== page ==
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The offensiveness of the gospel in the language of the street April 30, 2019

Posted by P, J, or J in Uncategorized.
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I used to have a print copy of “Gods Brainwave: The Story of Jesus doing the job his old dad sent him to do”, a retelling of the gospel in the language of the Chiltern Hills, and originally commissioned by the BBC’s Religious Broadcasting department as a series of radio slots and released as an LP in the UK, Canada and Australia in 1970.God's Brainwave

The sleeve notes explain that the producer had wondered “how the New Testament might be broadcast in a form that would be contemporary, startling, compulsive and offensive only in the sense that when the worlds of Jesus really come home they are so often offensive”.

The result was very much a paraphrase, not only using colloquial language to tell the story but also mixing in the ideas of the writer and performer without  the level of checking that would lead anyone to call it an accurate translation.

It was after all intended to be a piece of theatre rather than a piece of theology, and like much of Jesus own preaching it was meant to provoke reaction and discussion.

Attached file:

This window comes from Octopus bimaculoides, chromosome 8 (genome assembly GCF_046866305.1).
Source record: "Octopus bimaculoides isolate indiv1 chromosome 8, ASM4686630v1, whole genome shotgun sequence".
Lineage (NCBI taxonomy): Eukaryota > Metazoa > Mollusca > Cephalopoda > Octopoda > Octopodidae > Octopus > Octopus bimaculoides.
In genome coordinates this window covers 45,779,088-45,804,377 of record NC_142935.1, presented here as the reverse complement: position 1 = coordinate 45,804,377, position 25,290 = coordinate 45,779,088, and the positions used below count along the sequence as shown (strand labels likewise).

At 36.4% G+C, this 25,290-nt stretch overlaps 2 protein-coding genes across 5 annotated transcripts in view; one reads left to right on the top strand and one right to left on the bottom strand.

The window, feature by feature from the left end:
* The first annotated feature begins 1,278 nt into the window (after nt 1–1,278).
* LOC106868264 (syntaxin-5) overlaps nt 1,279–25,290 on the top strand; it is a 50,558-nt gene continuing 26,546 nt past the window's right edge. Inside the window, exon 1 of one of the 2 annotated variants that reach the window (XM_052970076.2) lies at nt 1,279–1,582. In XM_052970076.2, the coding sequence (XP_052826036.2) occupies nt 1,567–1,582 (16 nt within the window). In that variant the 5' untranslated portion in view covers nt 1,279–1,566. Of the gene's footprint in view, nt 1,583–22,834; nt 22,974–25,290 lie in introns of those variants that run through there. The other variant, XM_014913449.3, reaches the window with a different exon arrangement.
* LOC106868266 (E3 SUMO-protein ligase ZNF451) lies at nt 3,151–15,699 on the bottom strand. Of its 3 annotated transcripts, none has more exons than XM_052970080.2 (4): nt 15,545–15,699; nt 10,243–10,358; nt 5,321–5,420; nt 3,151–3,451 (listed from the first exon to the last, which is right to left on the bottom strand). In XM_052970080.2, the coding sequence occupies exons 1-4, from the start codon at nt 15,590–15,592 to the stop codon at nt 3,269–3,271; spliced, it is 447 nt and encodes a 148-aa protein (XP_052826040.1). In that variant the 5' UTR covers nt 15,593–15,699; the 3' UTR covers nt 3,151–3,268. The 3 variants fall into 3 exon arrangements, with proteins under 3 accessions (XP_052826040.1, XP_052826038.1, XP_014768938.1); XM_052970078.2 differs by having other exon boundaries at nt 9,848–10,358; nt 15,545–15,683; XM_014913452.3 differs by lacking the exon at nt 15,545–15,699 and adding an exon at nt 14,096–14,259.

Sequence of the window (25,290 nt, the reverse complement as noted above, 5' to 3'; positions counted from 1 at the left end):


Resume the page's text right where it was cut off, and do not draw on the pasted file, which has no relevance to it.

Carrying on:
Other retellings, paraphrases and translations have been released in regional dialects over the years and each has faced the same challenges both of how to use local expressions and forms of speech and of how ‘free’ to be in their interpretation of the scripture.

Theatre or Theology?

The use of theatre is not new and includes periods of history when literacy was low and key stories where remembered and celebrated in ‘mystery plays’.

A similar thing happens in movie versions of scripture, some try and stay close to the script(ure) filling in gaps or abridging things to convey what the producer, director and a team of writers and advisors feel is an accurate retelling, others put a fresh interpretation or simply use the familiar story for their own narrative.

The language of the street or the language of the church?

Meanwhile in Scotland here’s a couple of reviews on Amazon of the 2012 translation of the New Testament in Doric, the Scots dialect spoken in North East Scotland (Not to be confused with Scots Gaelic which has nine versions readily availabe via YouVersion)

“Opened ma een ti reedin’ i’ Bible. Canna be beaten – nithin like it oan i’ market onwye… recommend to a’ Doric spikers I warl’ ower…” – Mattha, Mark, Luke and Jock

“This is nae fer abody. Ye’ll need help tae understaun it. Bit it dis add something tae the text yer used tae. It reminds ye thit the original wis fer ordinary folk. If ye hinnae read the Bible afore in ye have the Doric – this might be a guid place tae start.”- Robert F